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WALKERTON, Ont. CAS Workers at the Children’s Aid Society of the County of Bruce voted 95 per cent to strike if a fair deal is not reached in contract talks with management. The 52 child protection and administration support workers, represented by the Canadian Union of Public Employees (CUPE), are facing heavy workloads, low wages and inferior benefits compared with other CAS agencies.
We are united to improve working conditions, said Shelley Walmsely, president of CUPE 2194. We are looking for a fair contract that addresses key issues such as heavy workloads and inferior compensation. Compared to other CAS agencies, our members are being short-changed and we demand to be treated fairly.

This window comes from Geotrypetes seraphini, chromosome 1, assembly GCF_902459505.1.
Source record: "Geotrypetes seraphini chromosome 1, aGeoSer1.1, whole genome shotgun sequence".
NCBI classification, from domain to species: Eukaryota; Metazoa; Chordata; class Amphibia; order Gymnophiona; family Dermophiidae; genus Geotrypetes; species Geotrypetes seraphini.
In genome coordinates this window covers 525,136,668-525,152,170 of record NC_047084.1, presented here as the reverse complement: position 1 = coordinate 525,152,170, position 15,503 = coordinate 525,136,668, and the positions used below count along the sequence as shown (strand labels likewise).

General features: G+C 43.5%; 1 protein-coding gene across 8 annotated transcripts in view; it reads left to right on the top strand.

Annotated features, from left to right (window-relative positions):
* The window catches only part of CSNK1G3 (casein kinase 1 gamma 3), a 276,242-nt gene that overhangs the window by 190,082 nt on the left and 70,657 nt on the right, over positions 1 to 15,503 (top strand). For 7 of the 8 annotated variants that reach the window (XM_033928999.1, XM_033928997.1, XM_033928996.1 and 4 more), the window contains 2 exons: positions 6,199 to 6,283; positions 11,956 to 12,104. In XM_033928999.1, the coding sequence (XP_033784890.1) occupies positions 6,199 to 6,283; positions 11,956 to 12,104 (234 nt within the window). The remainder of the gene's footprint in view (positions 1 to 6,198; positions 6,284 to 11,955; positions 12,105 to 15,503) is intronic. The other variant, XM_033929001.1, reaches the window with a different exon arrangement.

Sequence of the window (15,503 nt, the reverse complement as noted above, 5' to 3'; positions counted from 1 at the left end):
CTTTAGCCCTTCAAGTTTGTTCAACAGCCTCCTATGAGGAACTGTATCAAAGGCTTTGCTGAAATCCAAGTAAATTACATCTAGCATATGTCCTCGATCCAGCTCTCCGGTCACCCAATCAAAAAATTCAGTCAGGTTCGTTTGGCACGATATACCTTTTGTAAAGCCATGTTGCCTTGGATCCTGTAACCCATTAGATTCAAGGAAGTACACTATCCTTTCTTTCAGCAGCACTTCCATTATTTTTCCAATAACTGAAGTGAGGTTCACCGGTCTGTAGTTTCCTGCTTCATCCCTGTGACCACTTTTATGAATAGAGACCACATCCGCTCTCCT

In the Ontario Auditor General’s value-for-money audit, the report recommends CAS agencies establish caseload benchmarks for front-line workers. It’s been a year since the report by the auditor general and this agency has yet to set caseload caps to address heavy workloads and staff retention issues this must be dealt with now, said Mike Dunn, CUPE national representative.
Neighbouring Grey County and Huron-Perth CAS agencies signed new agreements with their workers, addressing similar wage and workload issues faced by Bruce County CAS workers. Our agency is funded by the same government using the same funding criteria, yet we are paid less than other agencies, stressed Walmsely. We are doing the same work, delivering the same services to our clients. It’s time for management to deal with this glaring wage and benefits disparity.
Conciliation talks are scheduled for Thursday, November 22. The workers’ last contract expired on March 31, 2007. We hope that with the help of a conciliation officer, management will address issues that will improve working conditions at the agency, said Dunn.
For further information, please contact:
Mike Dunn, CUPE National Representative: 519-743-7781
James Chai, CUPE Communications: 416-292-3999